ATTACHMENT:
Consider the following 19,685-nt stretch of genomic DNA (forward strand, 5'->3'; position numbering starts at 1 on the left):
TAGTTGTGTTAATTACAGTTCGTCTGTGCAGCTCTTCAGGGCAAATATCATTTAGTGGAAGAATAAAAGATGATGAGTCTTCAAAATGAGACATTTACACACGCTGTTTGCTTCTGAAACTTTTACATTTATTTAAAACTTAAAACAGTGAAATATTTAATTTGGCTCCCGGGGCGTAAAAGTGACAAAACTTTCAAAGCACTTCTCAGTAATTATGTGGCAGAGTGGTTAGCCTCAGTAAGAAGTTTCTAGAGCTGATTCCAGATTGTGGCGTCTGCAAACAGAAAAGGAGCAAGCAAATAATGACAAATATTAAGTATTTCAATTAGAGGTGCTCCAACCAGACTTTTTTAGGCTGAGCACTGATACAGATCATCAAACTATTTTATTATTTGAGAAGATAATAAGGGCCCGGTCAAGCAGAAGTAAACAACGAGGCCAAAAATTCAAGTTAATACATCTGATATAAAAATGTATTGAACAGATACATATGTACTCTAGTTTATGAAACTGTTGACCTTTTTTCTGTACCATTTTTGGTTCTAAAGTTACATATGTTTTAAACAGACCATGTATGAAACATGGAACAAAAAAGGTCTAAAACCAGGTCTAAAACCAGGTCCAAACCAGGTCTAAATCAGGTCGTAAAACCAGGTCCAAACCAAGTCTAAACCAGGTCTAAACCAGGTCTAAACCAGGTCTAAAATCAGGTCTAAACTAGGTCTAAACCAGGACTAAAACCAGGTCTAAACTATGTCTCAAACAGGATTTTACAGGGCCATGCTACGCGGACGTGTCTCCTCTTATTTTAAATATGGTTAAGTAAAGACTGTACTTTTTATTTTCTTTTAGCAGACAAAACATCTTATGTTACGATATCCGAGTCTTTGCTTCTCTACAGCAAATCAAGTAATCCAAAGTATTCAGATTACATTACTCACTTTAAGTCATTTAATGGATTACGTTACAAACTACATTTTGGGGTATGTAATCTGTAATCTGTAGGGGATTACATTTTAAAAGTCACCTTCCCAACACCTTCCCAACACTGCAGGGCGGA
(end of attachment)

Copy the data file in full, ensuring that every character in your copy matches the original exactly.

Consider the following 19,685-nt stretch of genomic DNA (forward strand, 5'->3'; position numbering starts at 1 on the left):
TAGTTGTGTTAATTACAGTTCGTCTGTGCAGCTCTTCAGGGCAAATATCATTTAGTGGAAGAATAAAAGATGATGAGTCTTCAAAATGAGACATTTACACACGCTGTTTGCTTCTGAAACTTTTACATTTATTTAAAACTTAAAACAGTGAAATATTTAATTTGGCTCCCGGGGCGTAAAAGTGACAAAACTTTCAAAGCACTTCTCAGTAATTATGTGGCAGAGTGGTTAGCCTCAGTAAGAAGTTTCTAGAGCTGATTCCAGATTGTGGCGTCTGCAAACAGAAAAGGAGCAAGCAAATAATGACAAATATTAAGTATTTCAATTAGAGGTGCTCCAACCAGACTTTTTTAGGCTGAGCACTGATACAGATCATCAAACTATTTTATTATTTGAGAAGATAATAAGGGCCCGGTCAAGCAGAAGTAAACAACGAGGCCAAAAATTCAAGTTAATACATCTGATATAAAAATGTATTGAACAGATACATATGTACTCTAGTTTATGAAACTGTTGACCTTTTTTCTGTACCATTTTTGGTTCTAAAGTTACATATGTTTTAAACAGACCATGTATGAAACATGGAACAAAAAAGGTCTAAAACCAGGTCTAAAACCAGGTCCAAACCAGGTCTAAATCAGGTCGTAAAACCAGGTCCAAACCAAGTCTAAACCAGGTCTAAACCAGGTCTAAACCAGGTCTAAAATCAGGTCTAAACTAGGTCTAAACCAGGACTAAAACCAGGTCTAAACTATGTCTCAAACAGGATTTTACAGGGCCATGCTACGCGGACGTGTCTCCTCTTATTTTAAATATGGTTAAGTAAAGACTGTACTTTTTATTTTCTTTTAGCAGACAAAACATCTTATGTTACGATATCCGAGTCTTTGCTTCTCTACAGCAAATCAAGTAATCCAAAGTATTCAGATTACATTACTCACTTTAAGTCATTTAATGGATTACGTTACAAACTACATTTTGGGGTATGTAATCTGTAATCTGTAGGGGATTACATTTTAAAAGTCACCTTCCCAACACCTTCCCAACACTGCAGGGCGGA